Bernie's introduction on the first day of the first semester, was an introduction to the historical method.
Good morning, my name is Bernard Weisberger. At least I think it is Bernie Weisberger. Indeed, I sincerely believe it to be so, but of course the sincerity of my own belief is no evidence at all for the truth of the proposition at issue. Aside from my own belief--my mother told me my name was Bernard Weisberger. She perhaps had the attributes of a good witness, but she might have been mistaken, or she might have been lying. I have also seen a birth certificate saying that I am Bernard Weisberger, but of course it might have been forged, or it might not be really mine at all...You can see where this is going. We were off on a merry romp through the jungles of critical judgment, laced with the darker menace of phyrronism. That, even more than the bare substance, became the agenda for a truly memorable undergraduate course. The lesson, at least as I understood it, was twofold. On the one hand, nothing is certain--certainly not your mother nor the state. On other hand--and I think this was perhaps equally important, if easy to obscure--on the other hand, life goes on. Nothing is certain but we make judgments and act upon them, all the time recognizing that we really do not, in the strict sense, have any idea what we are talking about it.
I think of this whenever I try to follow the allegations about how the holocaust was a fantasy, or that the moon landing was a smoke-and-mirrors show, or any of the rest of the catalog of fantasies in the Rough Guide to Conspiracy Theories (a delightful book, by the way, highly recommended). Strictly speaking, I suppose it is possible that, e.g., umpty ump pretended survivors gave consistent false testimony on the attempted eradication of the Jews. But I don't think it is even remotely likely and I have long since relinquished according the idea any but the most transitory thought.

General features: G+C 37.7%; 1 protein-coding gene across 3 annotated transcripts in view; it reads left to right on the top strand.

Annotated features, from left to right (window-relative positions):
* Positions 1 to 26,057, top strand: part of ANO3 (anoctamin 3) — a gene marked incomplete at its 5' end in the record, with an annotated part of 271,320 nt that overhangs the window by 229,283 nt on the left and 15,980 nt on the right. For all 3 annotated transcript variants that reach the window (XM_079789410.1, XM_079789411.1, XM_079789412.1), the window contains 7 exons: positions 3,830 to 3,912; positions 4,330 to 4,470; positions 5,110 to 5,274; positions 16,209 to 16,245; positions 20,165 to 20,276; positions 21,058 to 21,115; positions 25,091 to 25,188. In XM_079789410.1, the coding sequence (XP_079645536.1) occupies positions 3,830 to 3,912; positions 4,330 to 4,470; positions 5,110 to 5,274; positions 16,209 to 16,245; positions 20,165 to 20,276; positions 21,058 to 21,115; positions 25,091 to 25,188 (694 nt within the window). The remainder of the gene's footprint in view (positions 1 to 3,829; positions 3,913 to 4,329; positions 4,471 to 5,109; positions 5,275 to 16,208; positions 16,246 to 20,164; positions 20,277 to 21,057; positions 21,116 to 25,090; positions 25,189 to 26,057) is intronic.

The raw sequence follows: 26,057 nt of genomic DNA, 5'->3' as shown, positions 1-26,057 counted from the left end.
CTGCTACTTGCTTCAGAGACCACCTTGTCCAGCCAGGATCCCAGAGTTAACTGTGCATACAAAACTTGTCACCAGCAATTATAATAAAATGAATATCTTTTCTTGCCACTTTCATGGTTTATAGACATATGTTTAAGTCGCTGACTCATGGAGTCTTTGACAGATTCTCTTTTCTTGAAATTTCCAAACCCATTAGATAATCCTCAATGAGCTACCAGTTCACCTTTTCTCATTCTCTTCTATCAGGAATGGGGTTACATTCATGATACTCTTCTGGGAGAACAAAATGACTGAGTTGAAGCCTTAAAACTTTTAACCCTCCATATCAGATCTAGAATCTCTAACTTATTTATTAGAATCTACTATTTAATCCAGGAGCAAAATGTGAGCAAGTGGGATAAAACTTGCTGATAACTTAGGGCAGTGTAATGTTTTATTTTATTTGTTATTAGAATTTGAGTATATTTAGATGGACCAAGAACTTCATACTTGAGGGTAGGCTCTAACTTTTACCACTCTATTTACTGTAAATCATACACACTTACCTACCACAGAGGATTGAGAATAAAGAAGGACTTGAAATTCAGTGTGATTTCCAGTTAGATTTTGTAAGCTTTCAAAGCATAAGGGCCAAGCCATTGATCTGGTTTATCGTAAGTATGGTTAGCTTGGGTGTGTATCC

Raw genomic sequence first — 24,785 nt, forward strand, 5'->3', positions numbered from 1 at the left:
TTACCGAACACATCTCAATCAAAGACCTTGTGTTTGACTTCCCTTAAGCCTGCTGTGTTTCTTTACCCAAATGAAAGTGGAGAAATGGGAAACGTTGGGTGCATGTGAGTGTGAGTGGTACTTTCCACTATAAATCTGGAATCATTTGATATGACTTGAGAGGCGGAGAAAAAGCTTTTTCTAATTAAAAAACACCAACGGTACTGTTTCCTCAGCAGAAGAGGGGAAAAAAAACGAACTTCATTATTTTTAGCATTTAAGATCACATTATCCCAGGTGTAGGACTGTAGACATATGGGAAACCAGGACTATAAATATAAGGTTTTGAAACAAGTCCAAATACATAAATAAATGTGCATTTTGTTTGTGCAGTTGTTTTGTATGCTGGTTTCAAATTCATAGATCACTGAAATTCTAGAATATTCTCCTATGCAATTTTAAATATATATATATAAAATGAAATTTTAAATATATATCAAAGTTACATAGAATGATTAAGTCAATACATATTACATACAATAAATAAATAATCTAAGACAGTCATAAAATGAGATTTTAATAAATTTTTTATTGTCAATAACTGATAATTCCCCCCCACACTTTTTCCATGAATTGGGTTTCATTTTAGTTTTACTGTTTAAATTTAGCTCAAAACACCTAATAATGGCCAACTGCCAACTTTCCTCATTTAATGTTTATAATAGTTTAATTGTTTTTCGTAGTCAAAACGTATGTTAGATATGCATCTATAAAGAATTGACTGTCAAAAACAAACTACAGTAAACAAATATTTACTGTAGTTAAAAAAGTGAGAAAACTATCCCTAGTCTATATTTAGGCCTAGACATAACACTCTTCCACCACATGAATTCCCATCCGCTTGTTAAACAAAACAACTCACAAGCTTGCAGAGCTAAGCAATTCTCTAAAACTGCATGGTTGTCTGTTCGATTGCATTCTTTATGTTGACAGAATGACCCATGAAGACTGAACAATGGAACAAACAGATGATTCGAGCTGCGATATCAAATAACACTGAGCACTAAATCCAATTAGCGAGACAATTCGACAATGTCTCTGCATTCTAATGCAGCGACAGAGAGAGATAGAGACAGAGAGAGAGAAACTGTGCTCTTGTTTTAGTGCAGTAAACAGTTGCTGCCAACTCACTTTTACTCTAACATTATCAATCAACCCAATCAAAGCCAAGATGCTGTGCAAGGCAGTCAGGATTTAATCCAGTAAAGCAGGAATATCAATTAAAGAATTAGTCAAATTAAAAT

Still, one remarkable and easy-to-ignore fact about virtually all conspiracy theories, together with urban legends and suchlike, is that they respond to real human concerns. The idea that those nice Germans would do something so awful to all those Jews is just too awful to bear (and besides, you know, those people are such whiners!*) The thought that a bunch of incompetents in Washington could execute anything as complex as intergalactic travel is just too distasteful to contemplate, etc. There's a wonderful novel by André Gide, now largely, it seems forgotten, called Les Caves du Vatican, aka Lafcadio's Adventure, about a gaggle of con men who undertake to disencumber prosperous Catholics of their wealth on the premise that the real Pope is being held prisoner in the basement--because no real Pope would utter all the pernicious nonsense we are hearing today!
The model for Gide's novel may have been Leo XIII, propounder of the (only very mildly) reformist encyclal De Rerum Novarum. It's easy to imagine Rush Limbaugh (say) reading that line about ""the misery and wretchedness pressing so unjustly on the majority of the working class" and oofing his cookies. Surely, surely, this paltry shadow of a real pope--surely he must be an imposter!
So it is hardly surprising that some segment of the population sincerely entertains that the proposition that the incumbent President was not born in the place where the (alleged) birth certificate or the (putative) newspaper from that day and place says he is. And they may be right. For all I know, he was born in Kenya; hell, for all I know, his middle name is Murray and he arrived full-blown from the planet Zyrcon. The only surprise, I suppose, is that the cause is taken up by prominent people in a party that wants to be taken seriously as part of government--that people who look like grownups will struggle so hard not to be seen as such.
Afterthought: Come to think of it, has anybody ever seen a birth certificate for Rush Limbaugh?
Update: He's alive! And, I hope, well, I hope enjoying a hard-earned retirement after a long and distinguished career.